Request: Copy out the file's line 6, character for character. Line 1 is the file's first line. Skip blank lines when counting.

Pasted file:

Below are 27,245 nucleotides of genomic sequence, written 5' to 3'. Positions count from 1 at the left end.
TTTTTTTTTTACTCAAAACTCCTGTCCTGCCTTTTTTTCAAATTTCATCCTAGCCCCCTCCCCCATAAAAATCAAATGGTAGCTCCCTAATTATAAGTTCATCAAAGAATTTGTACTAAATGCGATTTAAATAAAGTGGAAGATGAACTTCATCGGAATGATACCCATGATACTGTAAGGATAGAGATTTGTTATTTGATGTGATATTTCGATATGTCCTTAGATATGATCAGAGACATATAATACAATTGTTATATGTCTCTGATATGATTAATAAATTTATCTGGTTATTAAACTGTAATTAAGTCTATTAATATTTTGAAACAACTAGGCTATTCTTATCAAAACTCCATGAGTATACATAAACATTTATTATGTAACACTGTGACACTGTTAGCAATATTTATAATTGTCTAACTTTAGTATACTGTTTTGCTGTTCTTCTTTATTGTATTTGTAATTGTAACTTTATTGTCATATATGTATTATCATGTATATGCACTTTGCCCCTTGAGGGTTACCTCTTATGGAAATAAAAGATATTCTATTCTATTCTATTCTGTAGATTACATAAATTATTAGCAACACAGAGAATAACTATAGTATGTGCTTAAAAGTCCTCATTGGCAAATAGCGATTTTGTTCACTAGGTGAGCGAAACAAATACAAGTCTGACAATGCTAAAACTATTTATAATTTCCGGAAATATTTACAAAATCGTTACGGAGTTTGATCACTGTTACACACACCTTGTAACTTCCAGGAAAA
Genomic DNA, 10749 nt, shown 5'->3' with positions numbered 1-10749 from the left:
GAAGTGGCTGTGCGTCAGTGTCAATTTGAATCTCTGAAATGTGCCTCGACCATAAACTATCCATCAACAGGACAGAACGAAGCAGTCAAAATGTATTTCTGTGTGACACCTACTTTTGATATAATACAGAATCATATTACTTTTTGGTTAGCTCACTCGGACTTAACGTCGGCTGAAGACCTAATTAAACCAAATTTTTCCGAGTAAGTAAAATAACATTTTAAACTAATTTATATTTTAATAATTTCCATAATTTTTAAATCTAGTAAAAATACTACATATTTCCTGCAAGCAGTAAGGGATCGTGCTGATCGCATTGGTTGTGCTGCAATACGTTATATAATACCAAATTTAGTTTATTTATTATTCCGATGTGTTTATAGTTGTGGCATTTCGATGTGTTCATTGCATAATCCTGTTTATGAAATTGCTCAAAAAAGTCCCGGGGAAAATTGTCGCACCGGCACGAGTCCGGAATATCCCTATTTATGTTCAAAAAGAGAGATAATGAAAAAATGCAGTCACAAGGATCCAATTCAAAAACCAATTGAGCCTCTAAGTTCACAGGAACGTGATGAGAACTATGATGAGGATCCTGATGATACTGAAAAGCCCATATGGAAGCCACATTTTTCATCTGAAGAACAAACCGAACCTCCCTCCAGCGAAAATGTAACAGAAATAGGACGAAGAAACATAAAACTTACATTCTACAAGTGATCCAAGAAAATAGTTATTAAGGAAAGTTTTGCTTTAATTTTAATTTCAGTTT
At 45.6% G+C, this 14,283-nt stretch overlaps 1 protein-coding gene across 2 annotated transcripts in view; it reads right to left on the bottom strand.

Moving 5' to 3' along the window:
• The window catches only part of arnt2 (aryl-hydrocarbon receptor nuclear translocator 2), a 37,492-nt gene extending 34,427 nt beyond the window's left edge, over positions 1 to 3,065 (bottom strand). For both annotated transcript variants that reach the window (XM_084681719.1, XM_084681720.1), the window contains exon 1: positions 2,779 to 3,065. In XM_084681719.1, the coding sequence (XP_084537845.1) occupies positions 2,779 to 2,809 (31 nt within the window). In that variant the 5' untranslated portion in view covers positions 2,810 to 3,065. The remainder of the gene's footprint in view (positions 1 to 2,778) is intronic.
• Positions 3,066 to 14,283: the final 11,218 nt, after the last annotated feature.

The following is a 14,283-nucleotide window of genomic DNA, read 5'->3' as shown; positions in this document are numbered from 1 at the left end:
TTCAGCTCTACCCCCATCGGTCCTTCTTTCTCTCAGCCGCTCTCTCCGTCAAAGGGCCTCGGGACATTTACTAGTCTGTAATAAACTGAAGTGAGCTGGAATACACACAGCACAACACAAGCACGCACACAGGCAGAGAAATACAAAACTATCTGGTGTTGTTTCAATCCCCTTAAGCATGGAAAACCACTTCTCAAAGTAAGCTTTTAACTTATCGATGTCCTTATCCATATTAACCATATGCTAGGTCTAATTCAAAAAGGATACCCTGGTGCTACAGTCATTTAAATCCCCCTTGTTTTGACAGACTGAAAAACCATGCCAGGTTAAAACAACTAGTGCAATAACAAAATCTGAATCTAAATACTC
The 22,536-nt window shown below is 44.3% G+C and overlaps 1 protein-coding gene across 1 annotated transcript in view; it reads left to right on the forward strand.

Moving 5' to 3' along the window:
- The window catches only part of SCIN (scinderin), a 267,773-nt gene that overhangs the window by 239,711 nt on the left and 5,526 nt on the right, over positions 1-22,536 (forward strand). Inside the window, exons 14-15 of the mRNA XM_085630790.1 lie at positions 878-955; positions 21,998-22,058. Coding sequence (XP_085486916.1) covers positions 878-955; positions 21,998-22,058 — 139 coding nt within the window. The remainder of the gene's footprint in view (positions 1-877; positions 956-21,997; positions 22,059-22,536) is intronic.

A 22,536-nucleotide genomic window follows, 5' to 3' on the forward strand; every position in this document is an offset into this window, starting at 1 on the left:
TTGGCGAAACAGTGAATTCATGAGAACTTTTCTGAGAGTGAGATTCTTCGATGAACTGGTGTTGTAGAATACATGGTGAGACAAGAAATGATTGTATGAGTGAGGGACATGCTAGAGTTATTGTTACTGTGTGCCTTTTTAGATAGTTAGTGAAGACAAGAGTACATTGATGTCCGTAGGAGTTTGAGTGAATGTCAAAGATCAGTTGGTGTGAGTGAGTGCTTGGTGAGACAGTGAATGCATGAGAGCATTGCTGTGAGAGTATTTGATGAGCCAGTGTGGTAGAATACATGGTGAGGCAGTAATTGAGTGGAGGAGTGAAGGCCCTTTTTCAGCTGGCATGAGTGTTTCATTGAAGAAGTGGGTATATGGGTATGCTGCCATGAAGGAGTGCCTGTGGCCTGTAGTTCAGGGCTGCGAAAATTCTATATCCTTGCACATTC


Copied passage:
Moving 5' to 3' along the window: